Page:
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Geep Chryst tried to explain away 49ers offensive woes

The San Francisco 49ers offensive coordinator met with the media on Thursday, and had plenty of explanations to offer for the team's struggles on offense. We've got a full transcript. You can also listen to audio here, and view video here.

Opening comments:

"Good morning. We're on the Bengals preparation, but there's also a Browns game we probably want to talk about too."

The first question I have is, when you look at nine sacks, what's that a reflection on?

"The coaching phrase is lack of execution. You'll hear that all the time and coaches don't want to tip their hand as to on this play, this was our scheme and it didn't work. But, it's a reflection of trying to give help to those who are the blockers, the five blockers. Sometimes a person that was giving help was the one that got beat on the sack. It also is often time's a reflection of the score of a ballgame. If you're behind in a game, there's a tendency to want to catch up and get through the air, caught up. But, there was a series of factors where we had an opportunity to make a play, especially in the first half, in the first portion of the third quarter and we failed in almost every instance to make a play. And that's going to affect the outcome of the game, affect your emotions and affect the stat line."

G/T Erik Pears seems to be responsible for three of those nine sacks. Are you going to give more help on his side because he's been struggling?

"Talking about that, that's exactly what we were trying to do. So, the second sack specifically, we had [FB] Bruce [Miller] over there and the tight end. But, the person that was beat wasn't Erik or the tight end. So, you're trying to give help over there. There was a third-and-three, we had run the ball, we were on the other side of midfield and then we kept the tight end next to Erik to block him. And at times, you wonder if that's unfair to a guy like [T] Joe Staley because he's oftentimes out on an island. And when he's going up against good players, he's the one that has to kind of fight the solo fight and he does a very good job of that. So, there was examples in that case. We tried to throw a screen, [QB] Blaine [Gabbert] knew the rule with the lineman downfield on the screen. You're kind of betwixt and between. If you throw the ball away with the lineman downfield, it's five-yards and a loss of down for a penalty. He thought he could get back to the line of scrimmage. A couple of those other ones Blaine feels bad about because he felt like the ball came out of his hand. There was a scramble where there was really no one around him. He thought that the down marker was laid down and that he got above the line of scrimmage. And then the other one that was a critical play in the game was they ran a goal line style defense to stop a fourth-and-one run. We ran a goal line style play. Like a lot of goal line plays, if they bring a guy off the edge, it's a race to get the ball up and we didn't get the ball up. So, I think those stats are a reflection of how the game played out. It's unfortunate because when you watch the tape, there were some chances. The pass that we had to [WR] Bruce Ellington in the first half. We had a third-down call in the red zone after a turnover where our receiver didn't run a slant route. I think everyone saw that. And then the fourth down play. So, we felt like we had three or four opportunities to maybe affect the momentum of the game and we didn't."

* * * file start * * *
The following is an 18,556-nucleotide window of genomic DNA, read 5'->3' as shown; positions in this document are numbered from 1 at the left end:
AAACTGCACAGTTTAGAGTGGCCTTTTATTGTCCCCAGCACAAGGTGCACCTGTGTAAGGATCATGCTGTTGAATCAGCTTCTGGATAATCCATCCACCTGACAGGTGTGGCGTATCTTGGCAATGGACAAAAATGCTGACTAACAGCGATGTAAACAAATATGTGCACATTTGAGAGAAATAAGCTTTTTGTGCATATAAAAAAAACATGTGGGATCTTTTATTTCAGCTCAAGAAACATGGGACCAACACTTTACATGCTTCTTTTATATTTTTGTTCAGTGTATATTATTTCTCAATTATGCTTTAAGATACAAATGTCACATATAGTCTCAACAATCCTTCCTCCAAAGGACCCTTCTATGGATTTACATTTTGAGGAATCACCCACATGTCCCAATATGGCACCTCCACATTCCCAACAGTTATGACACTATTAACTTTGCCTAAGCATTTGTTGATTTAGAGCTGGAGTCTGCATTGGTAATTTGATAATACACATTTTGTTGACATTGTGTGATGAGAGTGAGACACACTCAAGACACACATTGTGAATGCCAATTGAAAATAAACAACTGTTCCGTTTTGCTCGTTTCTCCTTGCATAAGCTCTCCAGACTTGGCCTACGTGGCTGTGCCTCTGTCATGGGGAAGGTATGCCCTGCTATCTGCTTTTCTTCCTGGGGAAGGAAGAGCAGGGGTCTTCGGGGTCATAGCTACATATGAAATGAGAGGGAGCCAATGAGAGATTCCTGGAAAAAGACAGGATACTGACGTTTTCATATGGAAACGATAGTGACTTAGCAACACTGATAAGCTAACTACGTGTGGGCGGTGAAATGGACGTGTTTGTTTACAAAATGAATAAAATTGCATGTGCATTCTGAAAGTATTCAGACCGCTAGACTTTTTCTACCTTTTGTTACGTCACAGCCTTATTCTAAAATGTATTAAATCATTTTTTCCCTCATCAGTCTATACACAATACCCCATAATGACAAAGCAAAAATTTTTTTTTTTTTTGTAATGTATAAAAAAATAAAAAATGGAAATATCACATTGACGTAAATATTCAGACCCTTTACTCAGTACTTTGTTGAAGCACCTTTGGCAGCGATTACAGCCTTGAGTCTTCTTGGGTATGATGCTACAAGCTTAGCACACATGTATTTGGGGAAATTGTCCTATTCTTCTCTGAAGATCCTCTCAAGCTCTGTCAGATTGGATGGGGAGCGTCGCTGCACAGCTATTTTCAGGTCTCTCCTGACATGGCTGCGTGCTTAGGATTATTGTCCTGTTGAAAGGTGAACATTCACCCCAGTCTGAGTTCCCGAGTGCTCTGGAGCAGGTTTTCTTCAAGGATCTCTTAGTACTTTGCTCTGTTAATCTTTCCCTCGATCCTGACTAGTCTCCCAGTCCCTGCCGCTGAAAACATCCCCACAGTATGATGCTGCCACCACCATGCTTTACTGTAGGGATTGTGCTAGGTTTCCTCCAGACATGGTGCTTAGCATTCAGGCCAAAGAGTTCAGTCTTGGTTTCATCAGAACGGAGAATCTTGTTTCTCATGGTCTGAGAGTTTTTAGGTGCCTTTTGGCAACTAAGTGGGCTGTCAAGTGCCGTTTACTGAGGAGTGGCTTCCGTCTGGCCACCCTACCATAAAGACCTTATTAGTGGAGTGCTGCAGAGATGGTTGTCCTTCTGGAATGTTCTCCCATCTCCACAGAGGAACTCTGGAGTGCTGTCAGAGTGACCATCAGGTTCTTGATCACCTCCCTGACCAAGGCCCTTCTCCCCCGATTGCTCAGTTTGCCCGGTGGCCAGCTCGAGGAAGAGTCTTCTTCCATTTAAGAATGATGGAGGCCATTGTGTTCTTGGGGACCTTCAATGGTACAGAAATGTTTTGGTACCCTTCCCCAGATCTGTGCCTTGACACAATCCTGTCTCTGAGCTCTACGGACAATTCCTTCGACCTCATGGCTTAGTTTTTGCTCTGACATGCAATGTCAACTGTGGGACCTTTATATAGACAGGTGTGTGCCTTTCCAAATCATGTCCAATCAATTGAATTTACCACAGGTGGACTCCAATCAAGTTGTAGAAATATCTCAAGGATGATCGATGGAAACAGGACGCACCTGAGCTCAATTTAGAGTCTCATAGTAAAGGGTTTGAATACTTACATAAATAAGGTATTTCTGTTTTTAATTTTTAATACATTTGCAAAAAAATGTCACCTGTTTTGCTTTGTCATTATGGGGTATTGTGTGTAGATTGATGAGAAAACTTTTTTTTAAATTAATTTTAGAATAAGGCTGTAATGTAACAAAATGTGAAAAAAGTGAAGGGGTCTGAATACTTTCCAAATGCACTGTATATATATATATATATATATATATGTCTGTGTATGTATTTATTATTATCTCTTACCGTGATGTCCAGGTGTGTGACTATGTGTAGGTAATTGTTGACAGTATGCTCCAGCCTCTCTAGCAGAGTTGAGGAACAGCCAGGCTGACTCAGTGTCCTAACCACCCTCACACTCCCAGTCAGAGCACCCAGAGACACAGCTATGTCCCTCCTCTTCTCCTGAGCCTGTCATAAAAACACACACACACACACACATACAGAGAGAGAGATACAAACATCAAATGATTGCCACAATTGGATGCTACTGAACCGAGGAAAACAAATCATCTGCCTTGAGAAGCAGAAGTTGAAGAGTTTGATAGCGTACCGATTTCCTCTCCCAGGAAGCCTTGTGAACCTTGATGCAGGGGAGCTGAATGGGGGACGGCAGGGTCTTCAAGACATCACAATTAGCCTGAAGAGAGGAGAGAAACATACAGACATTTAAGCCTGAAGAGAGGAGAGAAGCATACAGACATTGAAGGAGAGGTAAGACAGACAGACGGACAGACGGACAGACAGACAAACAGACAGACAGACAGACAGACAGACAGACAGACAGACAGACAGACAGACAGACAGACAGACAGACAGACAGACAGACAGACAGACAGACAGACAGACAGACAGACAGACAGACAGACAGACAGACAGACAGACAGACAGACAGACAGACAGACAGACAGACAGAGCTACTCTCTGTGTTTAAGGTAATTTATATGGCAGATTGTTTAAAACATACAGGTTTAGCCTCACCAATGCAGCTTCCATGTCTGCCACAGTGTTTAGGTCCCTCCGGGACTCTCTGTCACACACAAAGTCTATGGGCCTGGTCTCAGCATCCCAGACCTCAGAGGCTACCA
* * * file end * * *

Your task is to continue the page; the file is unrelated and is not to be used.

On that fourth down play, is it he just needs to get rid of the ball on that?

"It's a goal line style play. So, we expected for them to play the goal line defense and if you think back to the Atlanta game specifically, both fourth down opportunities, we ran it. So, we were in a pretty confident level during our preparation for the game. What we repped during the week was that we were going to see that goal line front and you know, there was a lot of banging of [TE] Blake Bell as he got out. But, he did the right thing by just kind of making the lane change and getting out there. And I think that, you know, that was one play that Blaine mentioned to me if he would have had over, he would have put a little more air, just get it up early. If you think back to the [TE Garrett] Celek touchdown in the Atlanta game, it was one of those things when it works and he's wide open, it looks great. When it doesn't work, not only do you feel bad, you feel like was that an opportunity to run it? But, the way they played that defensive front, we felt we had an opportunity and it was one of those we didn't convert."

When you draw that up, do you know that that defender is going to be on the quarterback really fast on that play?

"Yeah, it's just like any goal line play. There's often times, those goal line plays that happen so quickly because you're not using the vertical field, you can use the horizontal field. So, in the case of the Atlanta game, if you remember Celek just went out to the side and as soon as you get to the top of your drop, it's a simple throw out. But, we went for the throw up and you know, Blaine didn't get it out of his hand. Give credit to [Cleveland Browns LB Nate Orchard] 44. We had seen on tape where he chased down the line. He went right to the quarterback this time. It's one of those things that, it's a risk-reward play. And again, you don't want to always be the type of team that it's always fourth-and-one and you always run the ball. That would have guaranteed a first-and-10 on the plus-29. When it doesn't work, you feel bad that it didn't work."

What about emotionally? What's your evaluation of your team's energy level and their emotional investment?